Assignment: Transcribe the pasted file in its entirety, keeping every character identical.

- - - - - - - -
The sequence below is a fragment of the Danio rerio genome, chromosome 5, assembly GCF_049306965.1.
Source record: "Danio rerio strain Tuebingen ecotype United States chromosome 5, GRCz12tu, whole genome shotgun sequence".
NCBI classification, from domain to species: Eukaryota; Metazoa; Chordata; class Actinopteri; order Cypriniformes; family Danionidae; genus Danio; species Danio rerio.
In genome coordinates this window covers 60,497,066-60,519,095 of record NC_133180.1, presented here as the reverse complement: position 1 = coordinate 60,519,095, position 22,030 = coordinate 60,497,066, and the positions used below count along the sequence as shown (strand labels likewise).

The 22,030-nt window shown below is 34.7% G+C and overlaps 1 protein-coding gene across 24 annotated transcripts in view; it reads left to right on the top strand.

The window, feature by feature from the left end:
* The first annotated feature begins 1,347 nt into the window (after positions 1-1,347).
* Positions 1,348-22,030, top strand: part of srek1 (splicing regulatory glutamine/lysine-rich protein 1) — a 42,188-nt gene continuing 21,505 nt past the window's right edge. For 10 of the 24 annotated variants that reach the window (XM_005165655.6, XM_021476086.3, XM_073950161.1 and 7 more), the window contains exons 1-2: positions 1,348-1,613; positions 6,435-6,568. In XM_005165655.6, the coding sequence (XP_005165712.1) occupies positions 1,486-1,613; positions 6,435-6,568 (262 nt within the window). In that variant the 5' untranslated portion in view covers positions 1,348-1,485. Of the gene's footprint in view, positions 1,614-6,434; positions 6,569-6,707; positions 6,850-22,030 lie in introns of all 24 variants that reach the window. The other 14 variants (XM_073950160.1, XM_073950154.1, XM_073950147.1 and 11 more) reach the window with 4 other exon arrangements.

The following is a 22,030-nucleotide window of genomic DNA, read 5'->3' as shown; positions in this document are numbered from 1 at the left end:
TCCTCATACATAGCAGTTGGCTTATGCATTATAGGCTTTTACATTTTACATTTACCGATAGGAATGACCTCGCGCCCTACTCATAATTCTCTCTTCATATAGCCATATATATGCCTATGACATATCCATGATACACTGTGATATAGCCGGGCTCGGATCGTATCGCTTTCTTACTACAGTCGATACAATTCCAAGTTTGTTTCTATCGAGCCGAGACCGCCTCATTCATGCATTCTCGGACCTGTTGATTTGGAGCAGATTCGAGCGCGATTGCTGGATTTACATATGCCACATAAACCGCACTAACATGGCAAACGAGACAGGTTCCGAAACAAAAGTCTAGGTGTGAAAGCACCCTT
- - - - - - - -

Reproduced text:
The sequence below is a fragment of the Danio rerio genome, chromosome 5, assembly GCF_049306965.1.
Source record: "Danio rerio strain Tuebingen ecotype United States chromosome 5, GRCz12tu, whole genome shotgun sequence".
NCBI classification, from domain to species: Eukaryota; Metazoa; Chordata; class Actinopteri; order Cypriniformes; family Danionidae; genus Danio; species Danio rerio.
In genome coordinates this window covers 60,497,066-60,519,095 of record NC_133180.1, presented here as the reverse complement: position 1 = coordinate 60,519,095, position 22,030 = coordinate 60,497,066, and the positions used below count along the sequence as shown (strand labels likewise).

The 22,030-nt window shown below is 34.7% G+C and overlaps 1 protein-coding gene across 24 annotated transcripts in view; it reads left to right on the top strand.

The window, feature by feature from the left end:
* The first annotated feature begins 1,347 nt into the window (after positions 1-1,347).
* Positions 1,348-22,030, top strand: part of srek1 (splicing regulatory glutamine/lysine-rich protein 1) — a 42,188-nt gene continuing 21,505 nt past the window's right edge. For 10 of the 24 annotated variants that reach the window (XM_005165655.6, XM_021476086.3, XM_073950161.1 and 7 more), the window contains exons 1-2: positions 1,348-1,613; positions 6,435-6,568. In XM_005165655.6, the coding sequence (XP_005165712.1) occupies positions 1,486-1,613; positions 6,435-6,568 (262 nt within the window). In that variant the 5' untranslated portion in view covers positions 1,348-1,485. Of the gene's footprint in view, positions 1,614-6,434; positions 6,569-6,707; positions 6,850-22,030 lie in introns of all 24 variants that reach the window. The other 14 variants (XM_073950160.1, XM_073950154.1, XM_073950147.1 and 11 more) reach the window with 4 other exon arrangements.

The following is a 22,030-nucleotide window of genomic DNA, read 5'->3' as shown; positions in this document are numbered from 1 at the left end:
TCCTCATACATAGCAGTTGGCTTATGCATTATAGGCTTTTACATTTTACATTTACCGATAGGAATGACCTCGCGCCCTACTCATAATTCTCTCTTCATATAGCCATATATATGCCTATGACATATCCATGATACACTGTGATATAGCCGGGCTCGGATCGTATCGCTTTCTTACTACAGTCGATACAATTCCAAGTTTGTTTCTATCGAGCCGAGACCGCCTCATTCATGCATTCTCGGACCTGTTGATTTGGAGCAGATTCGAGCGCGATTGCTGGATTTACATATGCCACATAAACCGCACTAACATGGCAAACGAGACAGGTTCCGAAACAAAAGTCTAGGTGTGAAAGCACCCTT